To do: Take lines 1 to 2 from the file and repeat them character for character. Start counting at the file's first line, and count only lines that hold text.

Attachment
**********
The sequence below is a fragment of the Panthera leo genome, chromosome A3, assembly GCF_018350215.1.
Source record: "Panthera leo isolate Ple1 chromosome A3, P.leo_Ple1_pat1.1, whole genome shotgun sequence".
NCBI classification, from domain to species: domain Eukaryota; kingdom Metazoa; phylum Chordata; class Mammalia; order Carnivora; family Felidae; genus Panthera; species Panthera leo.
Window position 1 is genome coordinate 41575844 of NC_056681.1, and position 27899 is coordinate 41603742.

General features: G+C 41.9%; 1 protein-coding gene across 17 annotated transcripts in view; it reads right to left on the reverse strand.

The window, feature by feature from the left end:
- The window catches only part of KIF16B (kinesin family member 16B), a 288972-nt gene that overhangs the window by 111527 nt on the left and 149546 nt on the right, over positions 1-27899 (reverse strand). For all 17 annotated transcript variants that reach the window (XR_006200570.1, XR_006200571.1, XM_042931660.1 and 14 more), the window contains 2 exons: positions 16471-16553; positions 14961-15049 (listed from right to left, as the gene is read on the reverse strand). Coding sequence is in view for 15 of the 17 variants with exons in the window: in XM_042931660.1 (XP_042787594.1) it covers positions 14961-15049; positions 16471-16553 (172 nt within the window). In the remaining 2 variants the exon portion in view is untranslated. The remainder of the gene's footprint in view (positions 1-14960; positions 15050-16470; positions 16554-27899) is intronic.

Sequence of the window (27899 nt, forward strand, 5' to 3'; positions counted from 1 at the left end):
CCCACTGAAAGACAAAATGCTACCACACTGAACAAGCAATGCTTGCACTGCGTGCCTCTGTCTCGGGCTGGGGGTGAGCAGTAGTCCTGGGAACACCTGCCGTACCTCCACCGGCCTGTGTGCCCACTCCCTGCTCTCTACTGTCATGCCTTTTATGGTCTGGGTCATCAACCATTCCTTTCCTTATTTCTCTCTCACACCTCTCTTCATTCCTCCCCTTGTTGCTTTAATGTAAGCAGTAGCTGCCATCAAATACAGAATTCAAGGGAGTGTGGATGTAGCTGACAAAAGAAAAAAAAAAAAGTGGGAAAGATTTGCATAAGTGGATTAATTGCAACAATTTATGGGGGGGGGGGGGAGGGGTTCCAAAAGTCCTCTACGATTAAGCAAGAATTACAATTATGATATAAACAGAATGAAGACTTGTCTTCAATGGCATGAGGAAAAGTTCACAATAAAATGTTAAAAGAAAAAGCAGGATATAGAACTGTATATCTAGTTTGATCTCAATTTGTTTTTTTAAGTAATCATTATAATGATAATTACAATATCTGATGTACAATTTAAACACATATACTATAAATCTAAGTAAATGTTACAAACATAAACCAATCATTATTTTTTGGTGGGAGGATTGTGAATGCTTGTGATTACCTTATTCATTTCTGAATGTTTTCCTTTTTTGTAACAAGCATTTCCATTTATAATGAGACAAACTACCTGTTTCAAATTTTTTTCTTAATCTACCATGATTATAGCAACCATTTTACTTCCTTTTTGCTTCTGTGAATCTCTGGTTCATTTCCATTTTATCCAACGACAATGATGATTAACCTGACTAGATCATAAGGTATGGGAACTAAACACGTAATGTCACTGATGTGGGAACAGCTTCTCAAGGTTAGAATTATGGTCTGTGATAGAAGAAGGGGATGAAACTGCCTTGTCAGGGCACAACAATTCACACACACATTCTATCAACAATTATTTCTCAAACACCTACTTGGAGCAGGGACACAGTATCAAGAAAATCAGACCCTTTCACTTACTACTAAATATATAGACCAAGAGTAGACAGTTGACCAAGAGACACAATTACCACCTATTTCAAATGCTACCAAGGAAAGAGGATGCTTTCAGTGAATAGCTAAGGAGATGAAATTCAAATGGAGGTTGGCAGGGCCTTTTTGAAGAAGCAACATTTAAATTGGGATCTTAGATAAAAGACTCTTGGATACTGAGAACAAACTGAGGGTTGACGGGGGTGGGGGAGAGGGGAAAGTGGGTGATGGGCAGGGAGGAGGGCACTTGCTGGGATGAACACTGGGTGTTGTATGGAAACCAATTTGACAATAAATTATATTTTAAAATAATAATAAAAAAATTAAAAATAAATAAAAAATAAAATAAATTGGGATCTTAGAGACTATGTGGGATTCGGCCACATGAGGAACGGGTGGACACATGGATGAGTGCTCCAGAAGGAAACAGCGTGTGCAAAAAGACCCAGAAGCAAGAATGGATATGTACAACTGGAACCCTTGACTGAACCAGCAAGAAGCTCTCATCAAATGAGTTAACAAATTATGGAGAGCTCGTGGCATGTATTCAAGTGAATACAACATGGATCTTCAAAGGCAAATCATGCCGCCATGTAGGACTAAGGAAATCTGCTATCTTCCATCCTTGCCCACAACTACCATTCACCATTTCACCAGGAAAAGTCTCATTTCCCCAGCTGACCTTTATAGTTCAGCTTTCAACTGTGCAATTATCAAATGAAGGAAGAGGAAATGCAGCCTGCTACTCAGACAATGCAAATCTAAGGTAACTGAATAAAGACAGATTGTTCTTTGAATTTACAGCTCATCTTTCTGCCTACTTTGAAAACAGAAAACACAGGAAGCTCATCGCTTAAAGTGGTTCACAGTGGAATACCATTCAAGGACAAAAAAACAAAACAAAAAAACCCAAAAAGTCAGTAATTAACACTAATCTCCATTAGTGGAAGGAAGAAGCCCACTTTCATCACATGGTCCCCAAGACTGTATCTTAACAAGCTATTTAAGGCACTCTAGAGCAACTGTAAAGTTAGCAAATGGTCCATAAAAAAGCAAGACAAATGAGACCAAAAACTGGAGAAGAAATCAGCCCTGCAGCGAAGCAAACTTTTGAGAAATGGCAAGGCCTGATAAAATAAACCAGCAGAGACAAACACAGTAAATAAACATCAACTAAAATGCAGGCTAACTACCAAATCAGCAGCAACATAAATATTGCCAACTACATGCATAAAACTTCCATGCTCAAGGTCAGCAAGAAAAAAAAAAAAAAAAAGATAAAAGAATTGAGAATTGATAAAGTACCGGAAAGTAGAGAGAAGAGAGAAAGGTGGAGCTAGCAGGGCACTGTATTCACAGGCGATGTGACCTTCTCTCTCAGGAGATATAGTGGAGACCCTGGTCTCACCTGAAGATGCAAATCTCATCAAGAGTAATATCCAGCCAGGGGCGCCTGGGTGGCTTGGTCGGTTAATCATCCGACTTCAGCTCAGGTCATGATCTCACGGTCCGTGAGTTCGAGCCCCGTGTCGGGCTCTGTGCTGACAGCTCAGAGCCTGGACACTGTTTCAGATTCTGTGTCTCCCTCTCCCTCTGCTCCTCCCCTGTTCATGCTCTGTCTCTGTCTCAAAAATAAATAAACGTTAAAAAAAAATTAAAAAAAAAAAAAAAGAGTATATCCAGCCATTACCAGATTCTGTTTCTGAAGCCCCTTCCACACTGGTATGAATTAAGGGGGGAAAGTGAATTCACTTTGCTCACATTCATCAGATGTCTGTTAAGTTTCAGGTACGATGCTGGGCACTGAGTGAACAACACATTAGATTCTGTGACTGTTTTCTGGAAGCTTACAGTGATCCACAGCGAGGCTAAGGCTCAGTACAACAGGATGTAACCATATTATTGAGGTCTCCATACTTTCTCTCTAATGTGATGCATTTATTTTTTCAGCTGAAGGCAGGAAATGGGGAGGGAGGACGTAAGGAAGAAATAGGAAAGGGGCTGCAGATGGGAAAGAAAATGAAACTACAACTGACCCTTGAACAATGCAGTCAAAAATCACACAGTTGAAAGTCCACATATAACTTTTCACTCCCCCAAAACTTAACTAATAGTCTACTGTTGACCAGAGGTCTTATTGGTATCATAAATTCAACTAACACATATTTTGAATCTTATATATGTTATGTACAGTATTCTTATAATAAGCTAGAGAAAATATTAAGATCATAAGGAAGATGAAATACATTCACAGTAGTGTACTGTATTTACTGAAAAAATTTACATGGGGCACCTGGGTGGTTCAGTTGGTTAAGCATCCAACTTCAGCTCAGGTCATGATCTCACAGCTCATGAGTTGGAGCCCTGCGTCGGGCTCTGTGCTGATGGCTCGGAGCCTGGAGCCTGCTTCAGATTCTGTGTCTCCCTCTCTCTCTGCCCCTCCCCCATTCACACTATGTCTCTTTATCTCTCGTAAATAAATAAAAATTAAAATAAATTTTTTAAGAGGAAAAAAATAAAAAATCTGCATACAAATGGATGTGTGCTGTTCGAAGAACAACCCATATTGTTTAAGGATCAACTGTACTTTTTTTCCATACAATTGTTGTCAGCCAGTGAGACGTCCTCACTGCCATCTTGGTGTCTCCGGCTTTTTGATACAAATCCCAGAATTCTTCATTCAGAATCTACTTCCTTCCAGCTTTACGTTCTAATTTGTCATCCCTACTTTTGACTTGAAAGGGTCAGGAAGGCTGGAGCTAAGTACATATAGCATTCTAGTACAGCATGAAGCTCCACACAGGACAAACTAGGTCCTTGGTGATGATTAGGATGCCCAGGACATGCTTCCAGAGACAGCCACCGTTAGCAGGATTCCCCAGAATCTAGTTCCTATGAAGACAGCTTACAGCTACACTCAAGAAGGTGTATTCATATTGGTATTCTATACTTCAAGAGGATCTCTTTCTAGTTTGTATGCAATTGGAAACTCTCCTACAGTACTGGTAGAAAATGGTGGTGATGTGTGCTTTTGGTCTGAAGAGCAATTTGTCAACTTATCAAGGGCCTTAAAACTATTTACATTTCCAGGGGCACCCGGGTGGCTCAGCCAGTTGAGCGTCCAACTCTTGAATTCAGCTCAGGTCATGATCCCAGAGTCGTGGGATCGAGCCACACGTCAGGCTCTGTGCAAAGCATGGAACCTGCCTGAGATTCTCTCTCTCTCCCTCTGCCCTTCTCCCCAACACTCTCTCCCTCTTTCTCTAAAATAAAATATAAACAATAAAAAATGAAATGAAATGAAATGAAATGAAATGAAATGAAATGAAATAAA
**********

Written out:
The sequence below is a fragment of the Panthera leo genome, chromosome A3, assembly GCF_018350215.1.
Source record: "Panthera leo isolate Ple1 chromosome A3, P.leo_Ple1_pat1.1, whole genome shotgun sequence".